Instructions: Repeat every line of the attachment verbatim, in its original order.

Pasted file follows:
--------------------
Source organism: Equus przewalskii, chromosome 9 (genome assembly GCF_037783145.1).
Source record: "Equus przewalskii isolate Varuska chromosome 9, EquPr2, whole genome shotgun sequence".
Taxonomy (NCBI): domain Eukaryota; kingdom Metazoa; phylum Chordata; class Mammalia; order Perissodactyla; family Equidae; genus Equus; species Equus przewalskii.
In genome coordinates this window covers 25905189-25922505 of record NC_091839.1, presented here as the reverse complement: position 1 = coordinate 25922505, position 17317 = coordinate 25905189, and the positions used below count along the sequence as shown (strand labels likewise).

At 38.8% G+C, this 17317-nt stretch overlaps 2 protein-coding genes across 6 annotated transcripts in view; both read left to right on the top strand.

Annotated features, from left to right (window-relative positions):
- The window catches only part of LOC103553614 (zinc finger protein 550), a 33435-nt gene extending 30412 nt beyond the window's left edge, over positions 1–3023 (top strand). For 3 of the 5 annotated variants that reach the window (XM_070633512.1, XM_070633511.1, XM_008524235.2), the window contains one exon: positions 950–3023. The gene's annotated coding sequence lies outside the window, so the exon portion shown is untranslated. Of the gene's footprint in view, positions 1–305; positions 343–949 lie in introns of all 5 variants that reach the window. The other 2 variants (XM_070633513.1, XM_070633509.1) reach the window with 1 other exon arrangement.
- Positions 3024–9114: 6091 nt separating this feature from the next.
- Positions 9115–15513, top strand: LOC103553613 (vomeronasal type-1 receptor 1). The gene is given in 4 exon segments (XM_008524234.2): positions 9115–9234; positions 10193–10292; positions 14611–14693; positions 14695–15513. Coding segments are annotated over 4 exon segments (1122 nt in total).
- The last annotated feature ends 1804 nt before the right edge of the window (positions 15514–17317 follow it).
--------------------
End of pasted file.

Source organism: Equus przewalskii, chromosome 9 (genome assembly GCF_037783145.1).
Source record: "Equus przewalskii isolate Varuska chromosome 9, EquPr2, whole genome shotgun sequence".
Taxonomy (NCBI): domain Eukaryota; kingdom Metazoa; phylum Chordata; class Mammalia; order Perissodactyla; family Equidae; genus Equus; species Equus przewalskii.
In genome coordinates this window covers 25905189-25922505 of record NC_091839.1, presented here as the reverse complement: position 1 = coordinate 25922505, position 17317 = coordinate 25905189, and the positions used below count along the sequence as shown (strand labels likewise).

At 38.8% G+C, this 17317-nt stretch overlaps 2 protein-coding genes across 6 annotated transcripts in view; both read left to right on the top strand.

Annotated features, from left to right (window-relative positions):
- The window catches only part of LOC103553614 (zinc finger protein 550), a 33435-nt gene extending 30412 nt beyond the window's left edge, over positions 1–3023 (top strand). For 3 of the 5 annotated variants that reach the window (XM_070633512.1, XM_070633511.1, XM_008524235.2), the window contains one exon: positions 950–3023. The gene's annotated coding sequence lies outside the window, so the exon portion shown is untranslated. Of the gene's footprint in view, positions 1–305; positions 343–949 lie in introns of all 5 variants that reach the window. The other 2 variants (XM_070633513.1, XM_070633509.1) reach the window with 1 other exon arrangement.
- Positions 3024–9114: 6091 nt separating this feature from the next.
- Positions 9115–15513, top strand: LOC103553613 (vomeronasal type-1 receptor 1). The gene is given in 4 exon segments (XM_008524234.2): positions 9115–9234; positions 10193–10292; positions 14611–14693; positions 14695–15513. Coding segments are annotated over 4 exon segments (1122 nt in total).
- The last annotated feature ends 1804 nt before the right edge of the window (positions 15514–17317 follow it).